The result was #StopFundingHate, a campaign that Wilson, a London-based activist, launched on Facebook in August this year. The campaign urged firms such as Aldi, Asda, Barclays, British Airways, Co-op UK, Gillette, Iceland, John Lewis, Marks & Spencer, Morrisons, Virgin Media and Waitrose, among others, to stop advertising in tabloids such as The Sun, The Daily Mail and The Daily Express. In three days, the page got 70,000 likes and the launch video was viewed over 6 million times.

But the biggest success of the campaign came last week, when Danish toy company Lego decided to end its advertising agreement with The Daily Mail, declaring that they are “not planning any future promotional activity with the newspaper”.

“We aren’t just having a go at one newspaper, or even trying to get them to shut down. We are trying to get to the underlying cause, which is that unfortunately these hateful headlines do sell papers, and by extension that sells advertising. So if you reward those papers with advertising, you are incentivising more hate,” Wilson said in an interview to Vice magazine.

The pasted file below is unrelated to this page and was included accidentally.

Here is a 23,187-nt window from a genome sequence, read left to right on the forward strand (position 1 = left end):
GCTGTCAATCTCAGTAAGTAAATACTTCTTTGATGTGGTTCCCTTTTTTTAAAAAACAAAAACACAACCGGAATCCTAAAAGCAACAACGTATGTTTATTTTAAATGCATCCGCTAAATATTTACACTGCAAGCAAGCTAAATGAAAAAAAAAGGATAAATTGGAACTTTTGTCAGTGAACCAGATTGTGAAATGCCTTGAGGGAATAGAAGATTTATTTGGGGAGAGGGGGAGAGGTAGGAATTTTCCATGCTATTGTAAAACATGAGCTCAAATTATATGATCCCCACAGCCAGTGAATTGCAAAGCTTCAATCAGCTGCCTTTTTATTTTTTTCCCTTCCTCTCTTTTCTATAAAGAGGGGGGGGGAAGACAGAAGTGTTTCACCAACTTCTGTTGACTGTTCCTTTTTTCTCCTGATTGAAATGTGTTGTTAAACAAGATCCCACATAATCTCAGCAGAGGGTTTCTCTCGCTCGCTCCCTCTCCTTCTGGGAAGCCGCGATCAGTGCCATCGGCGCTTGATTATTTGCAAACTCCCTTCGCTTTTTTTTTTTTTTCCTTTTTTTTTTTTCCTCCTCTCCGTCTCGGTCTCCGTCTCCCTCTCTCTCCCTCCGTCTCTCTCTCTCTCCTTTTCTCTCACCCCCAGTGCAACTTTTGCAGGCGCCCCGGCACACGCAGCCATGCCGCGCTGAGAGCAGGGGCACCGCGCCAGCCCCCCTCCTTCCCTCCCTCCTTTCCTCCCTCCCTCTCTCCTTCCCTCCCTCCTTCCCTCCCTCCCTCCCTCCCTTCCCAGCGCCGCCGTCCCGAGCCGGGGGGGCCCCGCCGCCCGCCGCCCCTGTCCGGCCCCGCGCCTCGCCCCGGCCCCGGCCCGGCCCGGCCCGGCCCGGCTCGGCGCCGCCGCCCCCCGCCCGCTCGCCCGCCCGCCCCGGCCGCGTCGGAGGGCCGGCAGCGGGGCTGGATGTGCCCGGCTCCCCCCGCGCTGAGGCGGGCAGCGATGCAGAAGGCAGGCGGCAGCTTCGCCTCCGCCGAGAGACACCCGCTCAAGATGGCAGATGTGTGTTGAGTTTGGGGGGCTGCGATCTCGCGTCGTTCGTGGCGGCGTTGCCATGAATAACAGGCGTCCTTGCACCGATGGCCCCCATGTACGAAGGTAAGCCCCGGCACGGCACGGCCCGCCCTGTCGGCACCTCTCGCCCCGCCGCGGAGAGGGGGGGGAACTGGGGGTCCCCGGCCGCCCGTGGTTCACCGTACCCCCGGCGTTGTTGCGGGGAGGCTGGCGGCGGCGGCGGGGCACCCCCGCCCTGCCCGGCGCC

Over the past few months, as Wilson’s campaign picked pace, it has shown promising results. Following several complaints, British optical retail chain Specsavers pulled out a prominent front-page advertisement in The Daily Express. The Co-operative Group, a British consumer cooperative with diverse retail businesses, has promised to “review” its advertising policy in the new year. Retired English footballer Gary Lineker, the public face of Walkers Crisps, has raised concerns with the company about the “terminology that some headlines used to describe the migrant crisis” in The Sun.